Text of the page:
No Thanks, Rob; We'll Pass

I just read your piece of shit revue for the KFMA day (Live, May 13). Whoever this whore of a writer Jon Hobson is, you would be better served by someone who didn't even attend the event. As a matter of fact, I don't think he did atend (sic) the event, because his revue (sic) was so innacurate (sic). I think that the fuck passed out after having one drink. I don't think he even saw the show. He is such a lame-ass punk. I was their (sic) and EVERYONE was having a great time during the ENTIRE event. There was no lack of energy during the entire day. Next time maybe you should have a better person who can write a revue (sic). Not a piece of shit like Hobson. As a matter of fact, I am available for next year.

Rob Streyar

Thanks for the Spielberg Info

In your summer movie preview, you mention Steven Spielberg's The War of the Worlds is coming next year. The film is currently slated for 2006, as Spielberg is going to be shooting a currently untitled film on the Mossad in August and may shoot another film, The Rivals, before he starts on War of the Worlds.

Steven Awalt
Editor,, a Steven Spielberg fansite

Response From a KXCI Listener

I have been following the current dialogue in the Weekly related to the so-called Democracy Initiative with keen interest. As a listener from day one, and as an enthusiastic member, I am concerned with what I have been observing.

KXCI has emerged as an established organization with incredible programming, dedicated volunteers, relatively stable funding, professional staff and an ever-growing membership base. As far as I am concerned, these are all positive signs of a healthy nonprofit community radio station.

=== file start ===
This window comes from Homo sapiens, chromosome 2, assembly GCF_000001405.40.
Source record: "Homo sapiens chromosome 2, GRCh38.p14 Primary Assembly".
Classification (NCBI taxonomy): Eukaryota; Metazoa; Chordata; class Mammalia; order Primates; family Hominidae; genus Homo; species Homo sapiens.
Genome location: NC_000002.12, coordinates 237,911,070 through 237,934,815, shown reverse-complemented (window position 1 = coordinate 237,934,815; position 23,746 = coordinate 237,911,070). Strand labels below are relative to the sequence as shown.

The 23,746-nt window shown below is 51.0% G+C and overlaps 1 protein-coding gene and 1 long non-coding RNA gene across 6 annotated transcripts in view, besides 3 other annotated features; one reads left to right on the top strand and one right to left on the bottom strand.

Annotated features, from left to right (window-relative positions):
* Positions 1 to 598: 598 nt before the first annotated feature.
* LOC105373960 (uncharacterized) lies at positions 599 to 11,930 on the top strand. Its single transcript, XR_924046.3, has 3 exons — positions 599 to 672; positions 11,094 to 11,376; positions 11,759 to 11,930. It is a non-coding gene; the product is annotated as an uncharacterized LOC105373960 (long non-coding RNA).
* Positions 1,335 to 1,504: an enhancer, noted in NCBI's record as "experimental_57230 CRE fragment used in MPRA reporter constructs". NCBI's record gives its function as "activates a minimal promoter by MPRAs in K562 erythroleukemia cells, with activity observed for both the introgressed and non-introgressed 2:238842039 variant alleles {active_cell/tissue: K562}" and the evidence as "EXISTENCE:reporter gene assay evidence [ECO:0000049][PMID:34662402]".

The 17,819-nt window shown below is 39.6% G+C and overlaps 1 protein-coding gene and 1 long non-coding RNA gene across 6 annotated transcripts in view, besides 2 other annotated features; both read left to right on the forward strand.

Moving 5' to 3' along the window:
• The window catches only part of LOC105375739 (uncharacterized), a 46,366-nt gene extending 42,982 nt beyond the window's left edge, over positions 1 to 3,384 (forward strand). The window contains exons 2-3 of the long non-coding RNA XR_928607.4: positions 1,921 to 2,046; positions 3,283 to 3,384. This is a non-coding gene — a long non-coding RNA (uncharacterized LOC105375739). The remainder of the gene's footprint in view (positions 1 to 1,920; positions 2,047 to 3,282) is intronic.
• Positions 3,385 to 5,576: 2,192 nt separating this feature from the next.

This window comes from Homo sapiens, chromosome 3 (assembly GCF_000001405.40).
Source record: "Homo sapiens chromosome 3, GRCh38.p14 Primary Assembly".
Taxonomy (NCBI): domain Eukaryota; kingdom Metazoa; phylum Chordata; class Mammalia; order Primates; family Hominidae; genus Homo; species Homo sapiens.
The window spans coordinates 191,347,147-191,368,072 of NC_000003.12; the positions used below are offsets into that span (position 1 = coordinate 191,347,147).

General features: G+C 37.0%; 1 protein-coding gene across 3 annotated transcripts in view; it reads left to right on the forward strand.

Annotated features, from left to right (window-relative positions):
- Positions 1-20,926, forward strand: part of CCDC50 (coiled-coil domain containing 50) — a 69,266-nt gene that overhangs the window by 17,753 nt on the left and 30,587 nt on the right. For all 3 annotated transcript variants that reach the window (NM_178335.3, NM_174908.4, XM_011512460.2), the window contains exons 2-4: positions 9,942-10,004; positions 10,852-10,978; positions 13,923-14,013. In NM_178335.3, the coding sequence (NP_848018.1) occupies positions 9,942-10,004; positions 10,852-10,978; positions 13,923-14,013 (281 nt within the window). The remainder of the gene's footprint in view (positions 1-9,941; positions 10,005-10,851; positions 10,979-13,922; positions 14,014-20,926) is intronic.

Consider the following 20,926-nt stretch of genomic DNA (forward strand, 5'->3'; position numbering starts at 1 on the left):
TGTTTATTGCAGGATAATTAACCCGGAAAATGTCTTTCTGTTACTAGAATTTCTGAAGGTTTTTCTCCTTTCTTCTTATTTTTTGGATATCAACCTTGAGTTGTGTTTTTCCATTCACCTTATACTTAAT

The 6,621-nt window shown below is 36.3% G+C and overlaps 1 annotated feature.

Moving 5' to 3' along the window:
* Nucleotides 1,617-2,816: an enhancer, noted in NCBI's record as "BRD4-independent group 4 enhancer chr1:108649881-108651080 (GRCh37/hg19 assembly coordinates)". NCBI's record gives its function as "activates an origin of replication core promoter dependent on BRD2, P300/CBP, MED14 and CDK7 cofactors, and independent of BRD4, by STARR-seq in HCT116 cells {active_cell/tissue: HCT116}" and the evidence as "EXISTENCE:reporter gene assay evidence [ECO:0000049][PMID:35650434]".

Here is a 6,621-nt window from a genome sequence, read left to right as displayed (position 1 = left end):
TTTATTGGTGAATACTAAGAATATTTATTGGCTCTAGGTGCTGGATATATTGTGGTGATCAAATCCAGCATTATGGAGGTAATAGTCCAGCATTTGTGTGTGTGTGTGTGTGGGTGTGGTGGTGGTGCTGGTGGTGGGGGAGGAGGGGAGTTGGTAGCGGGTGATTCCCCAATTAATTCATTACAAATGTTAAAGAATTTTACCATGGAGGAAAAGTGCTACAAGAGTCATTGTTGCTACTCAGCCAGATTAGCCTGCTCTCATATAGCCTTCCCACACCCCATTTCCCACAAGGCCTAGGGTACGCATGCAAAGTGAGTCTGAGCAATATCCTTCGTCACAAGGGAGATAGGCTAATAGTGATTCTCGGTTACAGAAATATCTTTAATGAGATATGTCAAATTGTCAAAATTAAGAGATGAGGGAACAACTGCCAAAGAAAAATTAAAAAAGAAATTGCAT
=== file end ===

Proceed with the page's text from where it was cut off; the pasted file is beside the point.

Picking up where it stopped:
In the interest of attempting to learn more about the situation, I chose to attend a recent board meeting. What I observed was a group of volunteer board members dealing with the issues in a sensitive, intelligent and thoughtful manner. It is quite obvious to me that they have taken the issues raised by the Democracy Initiative seriously. It is also clear they take their fiduciary responsibility seriously and uphold the station's best interests in their decision-making. I believe their recent proposed changes to the bylaws, and new policies and procedures they have implemented provide an excellent compromise with what is being asked by the Democracy Initiative. A nonprofit organization deserves as much stability as can be afforded. A fully "democratic" process as proposed by the Democracy Initiative would be anything but that. Most nonprofit boards are elected exclusively by the board, in part, to provide that stability.

At this same meeting, there was a call to the audience. Scott Egan, representing the Democracy Initiative, addressed the board. He began by thanking the board for the changes the board was discussing that very evening. The changes he cited were material--important changes, and clearly meaningful to the group. The next edition of the Weekly contained a letter from the Democracy Initiative with a completely different tone and content than what I observed at the meeting. Further, the letter stated, "The board won't even allow 'a call to the audience' at their meetings." This is clearly not the truth.

Even more disappointing to me is the Weekly's coverage of this issue. I have respect for Weekly's approach as an alternative news source that does not always value "objectivity" per se. But what is being reported is highly biased in favor of the Democracy Initiative, and the Weekly has clearly taken on their cause. What gives?

James E. Cook

The Skinny's Coverage of KXCI is 'Propaganda'

Once again, The Skinny pursues its role as the PR representative for the Democracy Initiative rather than reporting the facts from the May 18 KXCI board meeting ("Unreal Radio," May 27). When the unanimous agreement of the board to pass a volunteer grievance procedure is described as being "sledge-hammered" by me with the "thinnest of quorums," it's clear that KXCI faces another trip "through the looking glass" of The Skinny. When a shouting match by initiative supporters is described as "politely" pointing out a lack of a quorum, The Skinny follows the same unfortunate theme, "all initiative supporters, good; all board members, bad."